The TicWatch Pro 3 Wear OS Smartwatch Lasts up to 3 Days on a Single Charge

An "exploded view" of the TicWatch Pro 3
Mobvoi

Mobvoi is back with yet another smartwatch but unlike the TicWatch GTX, this one runs Wear OS. The $230 TicWatch Pro 3 is the first Wear OS watch to run on the new Snapdragon Wear 4100, which promises to fix the laggy issues that plague the platform.

Qualcomm promises the Snapdragon Wear 4100 will be 85% faster than previous chipsets, and even offer a 250% boost to the CPU. Now we’ll finally see how big a difference it makes with the TicWatch Pro 3. Naturally, you also get a gig of RAM to help boost speeds.

The smartwatch includes the usual features you can expect of a high-end device, including GPS, blood oxygen saturation monitoring, 24-hour heart rate monitoring, and NFC payments. You’ll also get Movoi’s suite of health apps, like TicHealth, TicMotion, TicExercise, and TicSleep.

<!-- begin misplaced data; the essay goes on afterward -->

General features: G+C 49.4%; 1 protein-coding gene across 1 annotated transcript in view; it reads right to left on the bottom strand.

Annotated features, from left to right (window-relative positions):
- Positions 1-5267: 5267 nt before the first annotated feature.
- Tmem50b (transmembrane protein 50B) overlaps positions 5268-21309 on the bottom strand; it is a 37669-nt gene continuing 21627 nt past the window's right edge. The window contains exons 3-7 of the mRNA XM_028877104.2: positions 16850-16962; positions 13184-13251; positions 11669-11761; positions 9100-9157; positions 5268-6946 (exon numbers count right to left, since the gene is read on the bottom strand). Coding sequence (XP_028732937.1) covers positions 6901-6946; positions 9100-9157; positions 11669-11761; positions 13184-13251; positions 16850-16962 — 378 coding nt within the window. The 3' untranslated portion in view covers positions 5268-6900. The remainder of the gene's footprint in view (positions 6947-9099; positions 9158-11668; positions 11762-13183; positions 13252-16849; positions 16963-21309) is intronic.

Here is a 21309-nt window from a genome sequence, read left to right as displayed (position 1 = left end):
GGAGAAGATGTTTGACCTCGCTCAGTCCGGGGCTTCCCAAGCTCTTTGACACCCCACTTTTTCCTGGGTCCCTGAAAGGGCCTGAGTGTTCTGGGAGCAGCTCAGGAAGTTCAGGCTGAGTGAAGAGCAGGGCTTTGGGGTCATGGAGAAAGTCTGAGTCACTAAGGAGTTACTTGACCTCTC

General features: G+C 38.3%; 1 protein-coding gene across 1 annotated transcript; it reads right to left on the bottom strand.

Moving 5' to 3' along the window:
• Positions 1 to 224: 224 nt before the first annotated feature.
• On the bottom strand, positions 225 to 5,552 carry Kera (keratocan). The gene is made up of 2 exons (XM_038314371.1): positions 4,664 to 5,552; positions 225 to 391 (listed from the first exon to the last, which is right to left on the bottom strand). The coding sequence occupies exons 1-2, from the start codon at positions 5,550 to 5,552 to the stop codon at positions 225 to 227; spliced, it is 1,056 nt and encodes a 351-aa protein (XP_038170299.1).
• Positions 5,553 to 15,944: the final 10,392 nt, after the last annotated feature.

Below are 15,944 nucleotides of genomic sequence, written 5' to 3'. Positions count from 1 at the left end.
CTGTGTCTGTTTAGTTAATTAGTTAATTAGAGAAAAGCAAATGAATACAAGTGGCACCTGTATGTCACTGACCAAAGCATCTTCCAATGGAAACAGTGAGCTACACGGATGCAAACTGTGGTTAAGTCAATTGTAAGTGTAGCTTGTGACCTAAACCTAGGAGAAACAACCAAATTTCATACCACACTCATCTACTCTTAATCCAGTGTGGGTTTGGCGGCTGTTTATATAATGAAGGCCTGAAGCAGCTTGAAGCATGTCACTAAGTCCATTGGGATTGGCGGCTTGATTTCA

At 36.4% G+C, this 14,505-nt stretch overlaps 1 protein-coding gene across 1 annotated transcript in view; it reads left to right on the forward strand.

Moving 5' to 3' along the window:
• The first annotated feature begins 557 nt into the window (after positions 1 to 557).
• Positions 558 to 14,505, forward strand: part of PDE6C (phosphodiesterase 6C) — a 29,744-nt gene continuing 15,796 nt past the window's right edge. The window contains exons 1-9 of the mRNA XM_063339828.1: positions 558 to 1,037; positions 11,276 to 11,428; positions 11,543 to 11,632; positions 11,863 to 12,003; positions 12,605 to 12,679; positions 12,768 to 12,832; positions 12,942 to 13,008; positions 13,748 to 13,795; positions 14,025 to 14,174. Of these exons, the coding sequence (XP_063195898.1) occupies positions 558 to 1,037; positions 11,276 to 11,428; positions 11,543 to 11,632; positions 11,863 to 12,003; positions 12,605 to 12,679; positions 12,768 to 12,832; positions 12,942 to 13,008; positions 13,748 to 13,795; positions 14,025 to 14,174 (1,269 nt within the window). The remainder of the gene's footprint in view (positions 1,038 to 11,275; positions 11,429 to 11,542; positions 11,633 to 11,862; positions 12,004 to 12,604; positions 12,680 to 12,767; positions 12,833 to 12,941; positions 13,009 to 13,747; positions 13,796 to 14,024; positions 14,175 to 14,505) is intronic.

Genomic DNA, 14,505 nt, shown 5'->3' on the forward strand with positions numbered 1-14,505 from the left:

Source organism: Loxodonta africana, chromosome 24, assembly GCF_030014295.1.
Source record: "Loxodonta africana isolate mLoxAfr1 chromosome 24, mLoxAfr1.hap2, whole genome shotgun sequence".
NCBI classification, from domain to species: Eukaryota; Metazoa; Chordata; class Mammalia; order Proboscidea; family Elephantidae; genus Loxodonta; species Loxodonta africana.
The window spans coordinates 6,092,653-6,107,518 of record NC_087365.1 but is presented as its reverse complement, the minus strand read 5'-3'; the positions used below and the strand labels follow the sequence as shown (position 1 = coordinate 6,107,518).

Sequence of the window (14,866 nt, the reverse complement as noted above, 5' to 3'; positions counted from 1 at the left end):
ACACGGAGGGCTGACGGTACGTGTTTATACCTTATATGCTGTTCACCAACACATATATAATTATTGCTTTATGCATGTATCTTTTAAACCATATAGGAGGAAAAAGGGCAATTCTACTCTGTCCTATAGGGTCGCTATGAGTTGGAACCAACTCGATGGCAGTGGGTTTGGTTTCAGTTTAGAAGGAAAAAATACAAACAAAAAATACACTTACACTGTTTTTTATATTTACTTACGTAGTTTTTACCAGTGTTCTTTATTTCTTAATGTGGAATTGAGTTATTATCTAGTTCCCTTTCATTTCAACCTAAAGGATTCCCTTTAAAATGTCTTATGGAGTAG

A man lifting weights while wearing a smartwatch.
Mobvoi

Since it’s a Wear OS watch, you can expect the usual features there as well, for better or worse. While the upgrade hardware may address our complaints about lag, you’ll still have to browse the Wear OS store on the watch, which can be a pain.

Mobvoi says this TicWatch is thinner than previous models, but it’s still somewhat hefty at 47x48x12.2mm. The watch sports a IP68 water-resistant and automatic workout detection, so it should make for a decent fitness watch in a pinch.

If you use the watch’s Smart Mode, you should get up to 72 hours of use out of the watch. Naturally as you use more features, like GPS, that run time goes down.

You can buy the TicWatch Pro 3 today on Amazon.

A faster Wear OS smartwatch

Ticwatch Pro 3 GPS Smartwatch for Men and Women, Wear OS by Google, Dual-Layer Display 2.0, Long Battery Life

In theory, the TicWatch Pro 3 should run faster than most Wear OS devices thanks to a new processor and plenty of RAM.

Josh Hendrickson Josh Hendrickson
Josh Hendrickson has worked in IT for nearly a decade, including four years spent repairing and servicing computers for Microsoft. He’s also a smarthome enthusiast who built his own smart mirror with just a frame, some electronics, a Raspberry Pi, and open-source code. Read Full Bio »

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